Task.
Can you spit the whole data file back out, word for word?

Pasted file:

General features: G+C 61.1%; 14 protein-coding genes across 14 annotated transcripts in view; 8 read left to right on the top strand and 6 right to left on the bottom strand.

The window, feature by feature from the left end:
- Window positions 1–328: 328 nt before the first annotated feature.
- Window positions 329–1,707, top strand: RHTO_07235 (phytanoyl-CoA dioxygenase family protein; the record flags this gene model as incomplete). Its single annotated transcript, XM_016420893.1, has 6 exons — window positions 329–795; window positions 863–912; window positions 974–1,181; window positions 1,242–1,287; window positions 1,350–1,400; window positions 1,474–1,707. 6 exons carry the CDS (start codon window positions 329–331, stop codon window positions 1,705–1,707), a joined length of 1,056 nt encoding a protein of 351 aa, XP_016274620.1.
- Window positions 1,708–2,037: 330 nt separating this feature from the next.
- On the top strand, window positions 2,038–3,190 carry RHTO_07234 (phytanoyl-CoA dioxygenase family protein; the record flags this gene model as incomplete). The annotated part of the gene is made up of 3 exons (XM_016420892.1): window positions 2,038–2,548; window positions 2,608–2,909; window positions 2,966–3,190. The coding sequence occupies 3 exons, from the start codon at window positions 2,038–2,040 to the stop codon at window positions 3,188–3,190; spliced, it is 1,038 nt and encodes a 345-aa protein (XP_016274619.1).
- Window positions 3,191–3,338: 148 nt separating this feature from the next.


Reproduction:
General features: G+C 61.1%; 14 protein-coding genes across 14 annotated transcripts in view; 8 read left to right on the top strand and 6 right to left on the bottom strand.

The window, feature by feature from the left end:
- Window positions 1–328: 328 nt before the first annotated feature.
- Window positions 329–1,707, top strand: RHTO_07235 (phytanoyl-CoA dioxygenase family protein; the record flags this gene model as incomplete). Its single annotated transcript, XM_016420893.1, has 6 exons — window positions 329–795; window positions 863–912; window positions 974–1,181; window positions 1,242–1,287; window positions 1,350–1,400; window positions 1,474–1,707. 6 exons carry the CDS (start codon window positions 329–331, stop codon window positions 1,705–1,707), a joined length of 1,056 nt encoding a protein of 351 aa, XP_016274620.1.
- Window positions 1,708–2,037: 330 nt separating this feature from the next.
- On the top strand, window positions 2,038–3,190 carry RHTO_07234 (phytanoyl-CoA dioxygenase family protein; the record flags this gene model as incomplete). The annotated part of the gene is made up of 3 exons (XM_016420892.1): window positions 2,038–2,548; window positions 2,608–2,909; window positions 2,966–3,190. The coding sequence occupies 3 exons, from the start codon at window positions 2,038–2,040 to the stop codon at window positions 3,188–3,190; spliced, it is 1,038 nt and encodes a 345-aa protein (XP_016274619.1).
- Window positions 3,191–3,338: 148 nt separating this feature from the next.